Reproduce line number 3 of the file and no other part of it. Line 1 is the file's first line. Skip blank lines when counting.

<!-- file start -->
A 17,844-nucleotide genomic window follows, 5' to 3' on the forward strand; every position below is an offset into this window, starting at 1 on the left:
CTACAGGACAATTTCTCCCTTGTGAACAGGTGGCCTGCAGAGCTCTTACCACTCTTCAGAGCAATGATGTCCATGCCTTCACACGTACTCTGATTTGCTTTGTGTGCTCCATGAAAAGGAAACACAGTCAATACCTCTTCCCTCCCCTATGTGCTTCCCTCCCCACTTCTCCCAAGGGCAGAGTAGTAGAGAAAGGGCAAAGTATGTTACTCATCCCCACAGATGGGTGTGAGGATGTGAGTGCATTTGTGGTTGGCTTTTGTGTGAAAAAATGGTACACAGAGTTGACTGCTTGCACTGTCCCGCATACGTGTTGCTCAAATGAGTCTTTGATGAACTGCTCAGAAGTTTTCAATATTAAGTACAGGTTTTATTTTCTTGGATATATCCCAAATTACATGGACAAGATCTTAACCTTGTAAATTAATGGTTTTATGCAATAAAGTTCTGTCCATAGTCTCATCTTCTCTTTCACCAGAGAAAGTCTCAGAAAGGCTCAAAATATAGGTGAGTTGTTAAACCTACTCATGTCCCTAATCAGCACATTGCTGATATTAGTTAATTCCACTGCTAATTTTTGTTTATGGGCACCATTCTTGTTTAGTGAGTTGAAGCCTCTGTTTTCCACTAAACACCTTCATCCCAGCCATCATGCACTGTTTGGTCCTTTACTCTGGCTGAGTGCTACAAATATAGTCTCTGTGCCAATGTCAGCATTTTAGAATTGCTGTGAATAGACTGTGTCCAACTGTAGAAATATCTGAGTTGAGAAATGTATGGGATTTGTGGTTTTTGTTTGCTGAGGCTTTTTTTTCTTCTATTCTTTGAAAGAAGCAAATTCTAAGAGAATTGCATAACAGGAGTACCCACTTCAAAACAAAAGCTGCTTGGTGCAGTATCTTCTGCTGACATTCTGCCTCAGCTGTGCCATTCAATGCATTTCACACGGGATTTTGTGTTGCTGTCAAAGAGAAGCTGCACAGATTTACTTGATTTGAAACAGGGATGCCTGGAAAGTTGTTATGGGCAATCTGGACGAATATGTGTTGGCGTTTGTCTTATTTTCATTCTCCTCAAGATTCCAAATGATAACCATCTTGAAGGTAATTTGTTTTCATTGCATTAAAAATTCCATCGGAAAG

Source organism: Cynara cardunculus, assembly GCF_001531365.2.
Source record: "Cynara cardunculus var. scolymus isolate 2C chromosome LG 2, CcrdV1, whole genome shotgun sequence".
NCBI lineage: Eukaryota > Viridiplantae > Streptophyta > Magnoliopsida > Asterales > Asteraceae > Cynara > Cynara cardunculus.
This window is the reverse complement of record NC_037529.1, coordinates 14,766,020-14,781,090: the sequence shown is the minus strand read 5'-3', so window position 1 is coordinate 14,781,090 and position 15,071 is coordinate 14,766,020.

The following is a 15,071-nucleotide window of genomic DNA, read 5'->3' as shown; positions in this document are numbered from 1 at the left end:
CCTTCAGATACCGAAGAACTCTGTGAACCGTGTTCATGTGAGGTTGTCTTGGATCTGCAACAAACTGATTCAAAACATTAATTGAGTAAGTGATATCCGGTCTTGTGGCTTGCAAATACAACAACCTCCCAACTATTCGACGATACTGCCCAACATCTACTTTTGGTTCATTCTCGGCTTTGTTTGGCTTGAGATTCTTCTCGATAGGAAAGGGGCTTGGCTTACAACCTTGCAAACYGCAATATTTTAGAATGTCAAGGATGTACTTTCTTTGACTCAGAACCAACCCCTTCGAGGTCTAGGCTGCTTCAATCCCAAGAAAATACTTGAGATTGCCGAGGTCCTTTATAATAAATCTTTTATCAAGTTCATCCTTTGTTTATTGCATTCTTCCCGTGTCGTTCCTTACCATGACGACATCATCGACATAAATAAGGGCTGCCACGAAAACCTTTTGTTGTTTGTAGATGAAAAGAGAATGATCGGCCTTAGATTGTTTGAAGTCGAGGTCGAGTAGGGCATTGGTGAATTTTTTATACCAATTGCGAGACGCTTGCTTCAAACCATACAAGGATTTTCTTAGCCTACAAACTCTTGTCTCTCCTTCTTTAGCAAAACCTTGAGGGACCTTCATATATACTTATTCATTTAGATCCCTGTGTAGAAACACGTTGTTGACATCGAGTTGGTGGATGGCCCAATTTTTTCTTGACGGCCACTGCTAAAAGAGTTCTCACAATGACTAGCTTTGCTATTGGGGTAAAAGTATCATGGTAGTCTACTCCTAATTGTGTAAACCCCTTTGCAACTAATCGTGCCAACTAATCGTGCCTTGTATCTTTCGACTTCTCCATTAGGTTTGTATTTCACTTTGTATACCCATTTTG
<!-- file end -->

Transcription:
Source organism: Cynara cardunculus, assembly GCF_001531365.2.